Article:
Thus it is seen from the above that there is a correlation between grayscale and resolution. This characteristic is not a mere aspect of specifications but an important characteristic representing the feature of the print head of this invention. In other words the print head of this invention offers both a wide range of tone and a high resolution.

Further, as described above, the print head of this invention provides additional nozzle arrays for cyan and magenta inks for high resolution printing. For yellow ink, a high resolution printing is not provided because, from the color engineering point of view, yellow is not as recognizable as other colors and its wide grayscale range does not effectively contribute to the improvement of image quality. Considering the limited capacity of nonvolatile memory and the cost, the yellow ink is used at the same low resolutions as before.

What has been described above similarly applies to the second black ink. In general image design, at a low grayscale level an image is formed by using a process color black produced by mixing cyan, magenta and yellow and, from a certain density upward, applying the black ink. An example of image formation using a process color black is shown in FIG. 14.

In the case of black ink, the wide grayscale range does not contribute substantially to the improvement of image quality. Rather, an aspect of the highest possible density that affects a contrast of image is important for the black ink. Therefore, the second black is used at the same low resolutions as before.

As described above, a printing apparatus can be provided which meets the requirements of both a wide tonal range and a high resolution by using the print head of FIG. 10, i.e., a print head with a nozzle mechanism in which a plurality of nozzle arrays are allocated to a plurality of different colorants and arrayed in the scan direction and in which the number of nozzle arrays and the nozzle pitch are changed according to the associated colorant to eject different volumes of ink from different nozzle arrays onto the print medium. More specifically, by printing at a high resolution only those colorants that make significant contributions to image quality improvement, an excellent cost effectiveness is achieved for both the print head and the printing apparatus.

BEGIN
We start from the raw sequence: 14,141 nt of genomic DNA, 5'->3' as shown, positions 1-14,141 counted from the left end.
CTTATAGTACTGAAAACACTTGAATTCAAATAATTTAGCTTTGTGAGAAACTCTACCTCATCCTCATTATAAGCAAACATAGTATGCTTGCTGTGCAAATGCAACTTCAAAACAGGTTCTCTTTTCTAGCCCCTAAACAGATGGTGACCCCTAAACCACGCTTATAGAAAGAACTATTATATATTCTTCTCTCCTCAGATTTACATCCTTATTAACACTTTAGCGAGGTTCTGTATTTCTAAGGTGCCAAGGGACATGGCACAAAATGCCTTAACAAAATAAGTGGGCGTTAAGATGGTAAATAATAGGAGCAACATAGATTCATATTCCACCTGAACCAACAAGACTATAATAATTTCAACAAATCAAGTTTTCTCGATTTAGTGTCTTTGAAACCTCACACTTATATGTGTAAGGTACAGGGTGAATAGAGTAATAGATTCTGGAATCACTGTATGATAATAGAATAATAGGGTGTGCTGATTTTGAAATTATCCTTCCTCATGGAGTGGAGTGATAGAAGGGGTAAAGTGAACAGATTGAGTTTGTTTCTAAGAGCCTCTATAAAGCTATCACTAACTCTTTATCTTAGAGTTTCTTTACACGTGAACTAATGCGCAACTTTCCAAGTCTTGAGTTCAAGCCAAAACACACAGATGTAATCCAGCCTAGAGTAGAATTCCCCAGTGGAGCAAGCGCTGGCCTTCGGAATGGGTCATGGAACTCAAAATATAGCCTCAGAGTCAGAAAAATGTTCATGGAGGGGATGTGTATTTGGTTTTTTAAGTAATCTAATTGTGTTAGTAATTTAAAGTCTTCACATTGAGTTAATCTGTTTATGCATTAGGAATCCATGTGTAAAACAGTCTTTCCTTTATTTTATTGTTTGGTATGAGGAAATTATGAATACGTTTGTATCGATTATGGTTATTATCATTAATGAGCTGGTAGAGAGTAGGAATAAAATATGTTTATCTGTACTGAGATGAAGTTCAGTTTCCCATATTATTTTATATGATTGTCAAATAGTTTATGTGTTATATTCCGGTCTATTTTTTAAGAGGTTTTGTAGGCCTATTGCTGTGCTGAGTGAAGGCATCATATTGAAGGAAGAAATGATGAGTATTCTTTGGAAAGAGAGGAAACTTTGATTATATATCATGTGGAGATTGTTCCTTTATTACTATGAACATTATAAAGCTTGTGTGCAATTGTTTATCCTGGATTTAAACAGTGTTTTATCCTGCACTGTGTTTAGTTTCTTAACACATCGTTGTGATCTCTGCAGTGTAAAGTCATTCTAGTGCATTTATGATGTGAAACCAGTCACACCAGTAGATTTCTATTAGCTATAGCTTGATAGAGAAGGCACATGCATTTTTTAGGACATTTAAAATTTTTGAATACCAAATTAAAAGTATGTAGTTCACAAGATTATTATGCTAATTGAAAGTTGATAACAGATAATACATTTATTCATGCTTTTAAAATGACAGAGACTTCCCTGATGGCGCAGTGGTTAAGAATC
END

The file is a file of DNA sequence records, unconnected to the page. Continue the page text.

A more detailed explanation is given as to the effect produced by the arrangement in which dots formed by the adjoining nozzle arrays of the same color (e.g., c1 and c3) are deviated the nozzle pitch from each other.

FIG. 15 shows a print head for comparison in which two adjoining nozzle arrays are staggered the nozzle pitch.

In FIG. 15, it is assumed that ten grooves are, from left to right in the scan direction, a first groove 15001, a second groove 15002, a third groove 15003, a fourth groove 15004, a fifth groove 15005 and a sixth groove 15006. As in the case of FIG. 10, a cyan ink is supplied to the first groove 15001 and sixth groove 15006; a magenta ink is supplied to the second groove 15002 and fifth groove 15005; a yellow ink is supplied to the third groove 15003; and a second black ink using a dye colorant is supplied to the fourth groove 15004.

On the far side of the first groove 15001 from the second groove is arranged a cyan ink nozzle array c1 made up of 64n nozzles (n is an integer equal to or larger than 1; e.g., n=4); and another cyan ink nozzle array c3 made up of 64n nozzles is arranged on the second groove side of the first groove 15001. On the first groove side of the second groove 15002 a magenta ink nozzle array m1 made up of 64n nozzles is arranged; and another magenta ink nozzle array m3 made up of 64n nozzles is arranged on the third groove side of the second groove 15002. A yellow ink nozzle array y1 having 64n nozzles is arranged on the second groove side of the third groove 15003; and another yellow ink nozzle array y2 having 64n nozzles is arranged on the fourth groove side of the third groove 15003. A dye black ink (second black ink) nozzle array k1 having 64n nozzles is arranged on the third groove side of the fourth groove 15004; and another dye black ink nozzle array k2 having 64n nozzles is arranged on the fifth groove side of the fourth groove 15004. Further, on the fourth groove side of the fifth groove 15005 a magenta ink nozzle array m4 made up of 64n nozzles is arranged; and another magenta ink nozzle array m2 made up of 64n nozzles is arranged on the sixth groove side of the fifth groove 15005. On the fifth groove side of the sixth groove 15006 a cyan ink nozzle array c4 made up of 64n nozzles is arranged; and another cyan ink nozzle array c2 made up of 64n nozzle is arranged on the far side of the sixth groove 15006 with respect to the fifth groove.